Custer State Park is one of the largest state parks in the Lower 48, and because of its unique historical, cultural, and natural resources, it attracts many visitors. If you want to avoid the crowds, the best times to visit are from May to mid-June and September through October. Spring offers a reawakening of the grasslands and the birth of cinnamon-colored bison calves, as well as elk, deer, pronghorn, and other wildlife. Fall beckons the change of colors in every canyon and ravine, as well as the bugling of bull elk as they search for mates. It's also the season for the annual buffalo roundup, held the last Monday in September, which draws nearly 11,000 spectators.
Creekside Lodge is open in the winter, and winter camping is available.
Crazy Horse Memorial: the "fifth face"
Known by locals as the "Fifth Face" in the Black Hills, the sculpture of the legendary Lakota Sioux Chief Crazy Horse began with the dedication of the work on June 3, 1948. More than a half-century later, work continues on what is expected to be the world's largest sculpture. The chief's nine-story-high face has been completed, and work has begun on carving the 22-story-high horse's head.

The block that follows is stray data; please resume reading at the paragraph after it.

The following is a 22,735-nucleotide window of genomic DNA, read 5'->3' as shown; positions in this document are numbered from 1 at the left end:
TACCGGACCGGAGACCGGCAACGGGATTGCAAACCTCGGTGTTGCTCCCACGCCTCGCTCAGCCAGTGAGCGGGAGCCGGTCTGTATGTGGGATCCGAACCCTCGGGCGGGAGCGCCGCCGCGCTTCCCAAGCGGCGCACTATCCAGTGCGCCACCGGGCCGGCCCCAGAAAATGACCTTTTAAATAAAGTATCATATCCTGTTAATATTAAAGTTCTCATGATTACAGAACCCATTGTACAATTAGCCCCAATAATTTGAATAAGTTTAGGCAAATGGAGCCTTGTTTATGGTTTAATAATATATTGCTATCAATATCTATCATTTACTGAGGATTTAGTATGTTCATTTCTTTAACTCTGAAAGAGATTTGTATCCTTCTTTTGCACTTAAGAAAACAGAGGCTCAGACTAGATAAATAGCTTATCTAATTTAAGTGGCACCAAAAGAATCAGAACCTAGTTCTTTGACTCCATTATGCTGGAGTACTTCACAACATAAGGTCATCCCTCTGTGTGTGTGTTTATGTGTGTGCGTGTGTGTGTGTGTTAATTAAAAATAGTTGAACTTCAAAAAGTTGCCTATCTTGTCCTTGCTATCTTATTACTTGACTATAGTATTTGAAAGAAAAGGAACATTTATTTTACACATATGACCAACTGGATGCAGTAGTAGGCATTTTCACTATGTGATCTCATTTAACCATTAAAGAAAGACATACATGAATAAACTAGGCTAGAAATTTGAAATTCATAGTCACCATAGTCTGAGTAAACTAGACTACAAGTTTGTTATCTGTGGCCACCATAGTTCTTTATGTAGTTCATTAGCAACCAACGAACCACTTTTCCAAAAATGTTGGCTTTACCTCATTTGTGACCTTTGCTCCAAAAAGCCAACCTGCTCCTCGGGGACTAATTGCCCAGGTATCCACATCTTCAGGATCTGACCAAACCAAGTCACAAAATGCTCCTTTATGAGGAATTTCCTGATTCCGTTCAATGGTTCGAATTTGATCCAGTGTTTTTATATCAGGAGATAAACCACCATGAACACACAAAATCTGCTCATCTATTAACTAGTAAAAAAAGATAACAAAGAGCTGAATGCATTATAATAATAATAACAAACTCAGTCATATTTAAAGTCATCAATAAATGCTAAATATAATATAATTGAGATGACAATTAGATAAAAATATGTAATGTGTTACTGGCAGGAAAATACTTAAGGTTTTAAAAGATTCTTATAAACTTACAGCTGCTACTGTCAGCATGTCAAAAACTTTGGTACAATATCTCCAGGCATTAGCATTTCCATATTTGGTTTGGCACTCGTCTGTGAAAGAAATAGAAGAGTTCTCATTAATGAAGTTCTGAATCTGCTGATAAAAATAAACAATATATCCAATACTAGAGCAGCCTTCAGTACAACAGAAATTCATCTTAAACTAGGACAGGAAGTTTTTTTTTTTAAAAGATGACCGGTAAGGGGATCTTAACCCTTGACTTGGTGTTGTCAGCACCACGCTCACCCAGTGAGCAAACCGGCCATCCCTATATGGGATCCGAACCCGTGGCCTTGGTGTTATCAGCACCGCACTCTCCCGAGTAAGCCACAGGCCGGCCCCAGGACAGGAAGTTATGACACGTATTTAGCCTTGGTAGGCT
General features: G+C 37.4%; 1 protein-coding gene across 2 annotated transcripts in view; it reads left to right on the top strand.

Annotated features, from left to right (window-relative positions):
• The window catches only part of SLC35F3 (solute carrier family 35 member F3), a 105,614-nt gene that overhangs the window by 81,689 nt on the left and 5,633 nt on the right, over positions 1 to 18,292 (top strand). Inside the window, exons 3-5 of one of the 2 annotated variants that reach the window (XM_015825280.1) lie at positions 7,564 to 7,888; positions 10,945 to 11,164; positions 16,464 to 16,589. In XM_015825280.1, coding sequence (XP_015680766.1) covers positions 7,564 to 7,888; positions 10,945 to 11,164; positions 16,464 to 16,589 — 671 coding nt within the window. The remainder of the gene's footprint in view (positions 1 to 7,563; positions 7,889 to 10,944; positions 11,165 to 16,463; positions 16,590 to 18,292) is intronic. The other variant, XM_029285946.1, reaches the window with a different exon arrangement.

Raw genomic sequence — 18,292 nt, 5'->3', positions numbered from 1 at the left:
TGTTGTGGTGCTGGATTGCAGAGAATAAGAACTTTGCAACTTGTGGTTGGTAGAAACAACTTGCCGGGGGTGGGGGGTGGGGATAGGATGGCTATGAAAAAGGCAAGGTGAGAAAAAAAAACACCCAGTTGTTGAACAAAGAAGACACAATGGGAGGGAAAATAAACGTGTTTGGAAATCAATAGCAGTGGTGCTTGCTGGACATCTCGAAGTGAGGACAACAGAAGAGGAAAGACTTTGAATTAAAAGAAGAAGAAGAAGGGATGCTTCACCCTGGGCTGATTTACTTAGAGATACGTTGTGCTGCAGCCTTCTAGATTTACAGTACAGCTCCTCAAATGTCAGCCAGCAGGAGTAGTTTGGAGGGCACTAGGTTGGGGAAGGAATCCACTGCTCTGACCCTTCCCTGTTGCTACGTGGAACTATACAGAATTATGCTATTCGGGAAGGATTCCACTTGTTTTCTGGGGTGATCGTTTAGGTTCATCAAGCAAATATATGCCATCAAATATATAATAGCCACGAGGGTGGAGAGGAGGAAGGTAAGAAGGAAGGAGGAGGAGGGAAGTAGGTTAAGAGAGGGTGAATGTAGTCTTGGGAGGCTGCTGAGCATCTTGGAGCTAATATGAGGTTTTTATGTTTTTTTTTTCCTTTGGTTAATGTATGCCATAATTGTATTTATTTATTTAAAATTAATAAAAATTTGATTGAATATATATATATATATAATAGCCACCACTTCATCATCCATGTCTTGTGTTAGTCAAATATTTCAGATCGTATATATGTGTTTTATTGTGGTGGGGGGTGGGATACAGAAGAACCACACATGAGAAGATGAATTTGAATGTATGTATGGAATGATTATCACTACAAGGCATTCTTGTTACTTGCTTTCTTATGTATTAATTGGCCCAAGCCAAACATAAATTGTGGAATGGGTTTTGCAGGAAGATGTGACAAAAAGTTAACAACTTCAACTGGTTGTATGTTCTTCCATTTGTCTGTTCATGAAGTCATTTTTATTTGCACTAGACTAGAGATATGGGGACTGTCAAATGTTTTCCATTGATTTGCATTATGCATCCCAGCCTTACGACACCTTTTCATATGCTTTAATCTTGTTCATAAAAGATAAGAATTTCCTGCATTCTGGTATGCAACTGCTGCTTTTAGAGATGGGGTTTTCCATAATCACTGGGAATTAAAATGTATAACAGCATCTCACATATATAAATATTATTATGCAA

Begun by the late sculptor Korczak Ziolkowski (pronounced Jewel-cuff-ski), and carried on by his widow, sons, and daughters, the mountain sculpture memorial is dedicated to all American Indians.
"My fellow chiefs and I would like the white man to know the red man has great heroes, too," Sioux Chief Henry Standing Bear wrote Ziolkowski in 1939, inviting him to create the mountain memorial. Seven years later, the sculptor agreed and began carving the colossal work.
When the sculpture is completed, Crazy Horse will sit astride his mount, pointing over his stallion's head to the sacred Black Hills. So large is the sculpture (563 ft. high) that all four presidents on Mount Rushmore would fit in Crazy Horse's head.
Visitors driving by the site on U.S. 16/385, 5 miles north of the town of Custer, might hear dynamite blasts, a surefire signal that work on the mountain carving is progressing. When night blasts are detonated, they tend to be among the most impressive events in the Black Hills.
In addition to viewing the carving in progress and watching an audiovisual display about the work, visitors may stop at the Indian Museum of North America at Crazy Horse, which is home to one of the most extensive collections of American Indian art and artifacts in the country. The museum's gift shop features authentic American Indian crafts.
For more information, go to www.crazyhorsememorial.org.